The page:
Monthly Archives: January 2012

January 31, 2012

Minnihan

Minnihan gains insight into nature’s complexities

Scientists at MIT have demonstrated the use of a new technology to study the mechanism of an important chemical phenomenon called proton-coupled electron transfer (PCET). This advance, detailed in a paper published in September 2011 in the Journal of the American Chemical Society, brings us a step closer to understanding a mysterious process at the heart of all life.

The research team, which included graduate student Ellen Minnihan and Professor JoAnne Stubbe of MIT’s Chemistry Department, focused on ribonucleotide reductase (RNR), an enzyme found in all living organisms. Read more

January 24, 2012

Richard Tapia

Martin Luther King, Jr. Celebration: “Expanding the Possible”

On February 9, 2012, MIT held the 38th annual Martin Luther King, Jr. celebration in Morss Hall, Walker Memorial. The program featured a delightful video of highlights from past breakfasts, and included remarks by President Hockfield, a graduate and undergraduate student, and the acknowledgement of MLK Leadership Awards. The keynote speaker was Richard Tapia, a mathematician in Rice University’s Computational and Applied Mathematics Department. He is the 2011 awardee of the National Medal of Science, the highest honor bestowed by the United States government on scientists and engineers, and holds the rank of University Professor, the university’s highest academic title awarded to only six individuals in the university’s history. Among his many other honors is election to the National Academy of Engineering, the first Hispanic to receive this honor, and honorary doctorates from Carnegie Mellon University, Colorado School of Mines, and Claremont Graduate University.  Because of his leadership Rice University is recognized as a national leader in the preparation of women and underrepresented minority doctoral degree recipients in science, engineering, and mathematics. Read the MIT News story and slideshow.

January 23, 2012

Intelligence Forum participants

Adeyemo, Cranford, Spero and Wongviriyawong Share Intelligence

On January 12 and 13, 2012, the MIT Office of Resource Development and the MIT Alumni Association held an Institutional Intelligence Forum to create a foundation of knowledge for their vital work to encourage philanthropic support for the MIT community, including graduate students. The plenary session “The MIT Graduate Student Experience” featured graduate students Adekunle M. Adeyemo (Chemical Engineering, from Nigeria), Steve Cranford (Civil and Environmental Engineering, from Canada), Ellan Spero (Science, Technology, and Society, GSC Vice President, from US), and Chanikarn “Mint” Wongviriyawong (Mechanical Engineering, from Thailand). The students discussed where they were (country, university, field of study etc.) when they first found out they were accepted to MIT, and why they choose to come; the differences and similarities of their undergraduate experience vs. their MIT experience; some of the highlights of their time at MIT; what they have learned the most so far from being at MIT; their greatest accomplishments so far; their post-gradsuation plans; and their interactions with alumni. They provided wonderful insight into the graduate experience, and beautifully articulated the value of their graduate education. The session was moderated by Dean for Graduate Education Christine Ortiz. Read more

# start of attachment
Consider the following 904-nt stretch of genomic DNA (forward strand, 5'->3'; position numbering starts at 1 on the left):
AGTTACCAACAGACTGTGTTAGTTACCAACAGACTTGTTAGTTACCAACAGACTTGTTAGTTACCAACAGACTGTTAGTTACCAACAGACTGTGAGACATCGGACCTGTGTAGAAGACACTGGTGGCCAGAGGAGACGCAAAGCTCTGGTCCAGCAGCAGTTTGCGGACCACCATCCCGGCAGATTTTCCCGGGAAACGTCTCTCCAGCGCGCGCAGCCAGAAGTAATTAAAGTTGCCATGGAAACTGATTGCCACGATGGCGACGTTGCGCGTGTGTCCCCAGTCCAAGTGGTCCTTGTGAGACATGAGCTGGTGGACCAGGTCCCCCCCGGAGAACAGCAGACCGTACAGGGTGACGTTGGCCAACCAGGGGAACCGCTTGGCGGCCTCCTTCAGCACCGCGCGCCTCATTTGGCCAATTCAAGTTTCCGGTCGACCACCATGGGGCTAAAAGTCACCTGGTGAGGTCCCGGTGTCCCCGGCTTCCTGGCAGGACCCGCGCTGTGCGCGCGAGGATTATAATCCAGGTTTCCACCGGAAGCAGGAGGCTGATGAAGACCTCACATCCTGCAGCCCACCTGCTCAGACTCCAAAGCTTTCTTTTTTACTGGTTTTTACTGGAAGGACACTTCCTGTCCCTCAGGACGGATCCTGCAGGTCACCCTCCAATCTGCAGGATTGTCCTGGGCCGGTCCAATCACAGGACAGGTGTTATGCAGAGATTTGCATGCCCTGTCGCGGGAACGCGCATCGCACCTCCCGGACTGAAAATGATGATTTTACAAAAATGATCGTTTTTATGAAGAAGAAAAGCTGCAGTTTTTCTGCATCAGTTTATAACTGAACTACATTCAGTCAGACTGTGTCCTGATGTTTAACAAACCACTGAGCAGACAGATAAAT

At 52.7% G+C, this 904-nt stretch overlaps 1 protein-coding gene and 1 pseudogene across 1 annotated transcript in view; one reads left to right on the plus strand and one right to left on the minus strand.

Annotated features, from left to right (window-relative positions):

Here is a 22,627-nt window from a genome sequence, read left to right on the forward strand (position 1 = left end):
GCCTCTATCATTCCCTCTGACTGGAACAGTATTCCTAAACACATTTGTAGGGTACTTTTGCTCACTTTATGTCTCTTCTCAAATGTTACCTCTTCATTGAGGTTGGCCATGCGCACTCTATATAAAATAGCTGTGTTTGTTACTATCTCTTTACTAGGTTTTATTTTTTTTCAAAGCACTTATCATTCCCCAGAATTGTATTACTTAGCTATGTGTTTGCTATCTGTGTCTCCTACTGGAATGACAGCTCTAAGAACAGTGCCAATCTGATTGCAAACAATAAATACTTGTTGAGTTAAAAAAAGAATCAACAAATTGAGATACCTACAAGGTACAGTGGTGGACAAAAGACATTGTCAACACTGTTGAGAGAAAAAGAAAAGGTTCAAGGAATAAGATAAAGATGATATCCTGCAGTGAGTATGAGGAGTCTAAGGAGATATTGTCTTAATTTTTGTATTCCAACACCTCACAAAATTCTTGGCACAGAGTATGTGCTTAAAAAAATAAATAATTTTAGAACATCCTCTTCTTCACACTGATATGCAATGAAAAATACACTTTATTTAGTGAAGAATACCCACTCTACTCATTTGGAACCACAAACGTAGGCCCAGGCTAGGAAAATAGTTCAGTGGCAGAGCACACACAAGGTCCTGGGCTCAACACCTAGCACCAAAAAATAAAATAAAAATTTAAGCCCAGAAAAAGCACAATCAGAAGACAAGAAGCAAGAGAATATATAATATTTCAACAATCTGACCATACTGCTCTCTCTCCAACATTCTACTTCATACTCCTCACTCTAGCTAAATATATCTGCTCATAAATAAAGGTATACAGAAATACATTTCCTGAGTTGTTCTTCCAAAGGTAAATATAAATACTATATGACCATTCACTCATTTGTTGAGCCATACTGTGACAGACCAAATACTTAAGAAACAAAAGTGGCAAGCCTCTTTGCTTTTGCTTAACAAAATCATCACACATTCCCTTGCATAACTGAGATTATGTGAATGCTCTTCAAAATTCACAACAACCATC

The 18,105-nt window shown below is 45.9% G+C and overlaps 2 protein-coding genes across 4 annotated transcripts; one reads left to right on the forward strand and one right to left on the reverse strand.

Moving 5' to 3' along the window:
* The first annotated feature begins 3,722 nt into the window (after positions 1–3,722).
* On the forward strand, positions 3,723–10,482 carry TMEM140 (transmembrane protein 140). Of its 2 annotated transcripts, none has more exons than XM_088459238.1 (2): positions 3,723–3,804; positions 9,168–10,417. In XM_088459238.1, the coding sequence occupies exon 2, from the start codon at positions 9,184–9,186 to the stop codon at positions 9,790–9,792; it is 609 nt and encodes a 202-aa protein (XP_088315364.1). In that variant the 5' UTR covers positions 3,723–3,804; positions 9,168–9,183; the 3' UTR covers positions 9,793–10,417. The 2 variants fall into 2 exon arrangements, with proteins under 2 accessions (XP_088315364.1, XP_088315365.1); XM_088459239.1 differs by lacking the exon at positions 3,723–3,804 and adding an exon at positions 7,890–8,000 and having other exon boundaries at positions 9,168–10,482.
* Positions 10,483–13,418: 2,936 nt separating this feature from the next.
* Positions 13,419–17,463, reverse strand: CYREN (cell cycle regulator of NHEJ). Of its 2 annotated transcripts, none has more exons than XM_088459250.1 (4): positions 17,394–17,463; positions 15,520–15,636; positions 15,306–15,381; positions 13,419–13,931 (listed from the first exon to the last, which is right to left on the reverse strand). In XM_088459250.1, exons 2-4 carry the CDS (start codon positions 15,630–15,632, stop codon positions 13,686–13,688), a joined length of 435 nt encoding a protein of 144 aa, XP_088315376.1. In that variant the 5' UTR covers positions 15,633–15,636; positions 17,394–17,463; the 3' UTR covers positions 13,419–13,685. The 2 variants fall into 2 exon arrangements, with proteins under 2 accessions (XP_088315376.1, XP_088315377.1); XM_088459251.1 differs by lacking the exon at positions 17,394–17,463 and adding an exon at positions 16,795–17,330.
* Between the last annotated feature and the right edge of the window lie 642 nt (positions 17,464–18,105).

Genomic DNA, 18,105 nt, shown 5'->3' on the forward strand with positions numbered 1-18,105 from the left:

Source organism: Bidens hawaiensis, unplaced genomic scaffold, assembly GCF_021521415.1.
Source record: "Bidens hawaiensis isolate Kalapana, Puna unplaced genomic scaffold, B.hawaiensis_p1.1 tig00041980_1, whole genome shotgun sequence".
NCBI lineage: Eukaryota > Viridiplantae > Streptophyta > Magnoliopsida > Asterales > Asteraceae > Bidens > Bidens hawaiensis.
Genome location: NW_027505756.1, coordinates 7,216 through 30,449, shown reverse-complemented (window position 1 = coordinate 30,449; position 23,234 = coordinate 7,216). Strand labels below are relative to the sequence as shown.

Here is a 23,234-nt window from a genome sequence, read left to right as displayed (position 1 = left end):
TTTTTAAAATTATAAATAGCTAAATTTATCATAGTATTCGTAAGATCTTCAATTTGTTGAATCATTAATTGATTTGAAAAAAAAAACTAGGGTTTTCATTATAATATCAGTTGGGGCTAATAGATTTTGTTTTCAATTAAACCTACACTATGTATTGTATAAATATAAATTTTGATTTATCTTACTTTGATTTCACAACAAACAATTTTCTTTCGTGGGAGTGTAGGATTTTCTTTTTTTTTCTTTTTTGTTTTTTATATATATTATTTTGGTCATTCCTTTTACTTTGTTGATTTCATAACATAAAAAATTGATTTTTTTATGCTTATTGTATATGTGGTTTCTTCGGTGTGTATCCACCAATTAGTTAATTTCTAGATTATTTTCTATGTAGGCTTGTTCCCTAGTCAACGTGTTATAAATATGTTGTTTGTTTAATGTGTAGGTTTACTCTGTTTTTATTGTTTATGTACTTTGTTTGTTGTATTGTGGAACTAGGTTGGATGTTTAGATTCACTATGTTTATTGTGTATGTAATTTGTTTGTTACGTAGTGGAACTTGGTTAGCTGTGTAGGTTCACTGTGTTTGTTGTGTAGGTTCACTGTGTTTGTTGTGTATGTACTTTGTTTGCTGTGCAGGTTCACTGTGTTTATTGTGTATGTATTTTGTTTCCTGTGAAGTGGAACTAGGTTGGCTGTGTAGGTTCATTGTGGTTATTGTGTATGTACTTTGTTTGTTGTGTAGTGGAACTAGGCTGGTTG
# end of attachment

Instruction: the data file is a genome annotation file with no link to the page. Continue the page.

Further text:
January 23, 2012

MC-squared logo

MC^2: Standing Out and Fitting in on February 24 & 25

The mission of the Multicultural Conference (MC2) is to bring students together across race, ethnicity, gender, religion, nationality, socioeconomic status, ability, sexual orientation, and other aspects of cultural identity. This year’s theme is “Standing Out & Fitting In: Navigating MIT’s Cultural Landscape“.  The event is free and open to all MIT students. MC^2 will be held Friday, February 24 through Saturday, February 25, 2012 with students spending the night at the luxurious MIT Endicott House.The conference offers a provocative day of workshops, speakers, community building, action, and reflection centered on issues of culture, identity, and social justice at MIT and beyond.

Participants will engage in an honest, open, and interactive dialogue about the cultural climate at MIT, learn from people’s experiences, and develop plans to cultivate a campus environment that promotes equality, not simply tolerance. As MIT’s mission statement clearly promotes a diverse campus community, it is crucial students to discuss the role of diversity and inclusion in education and campus life. Get more information and register online.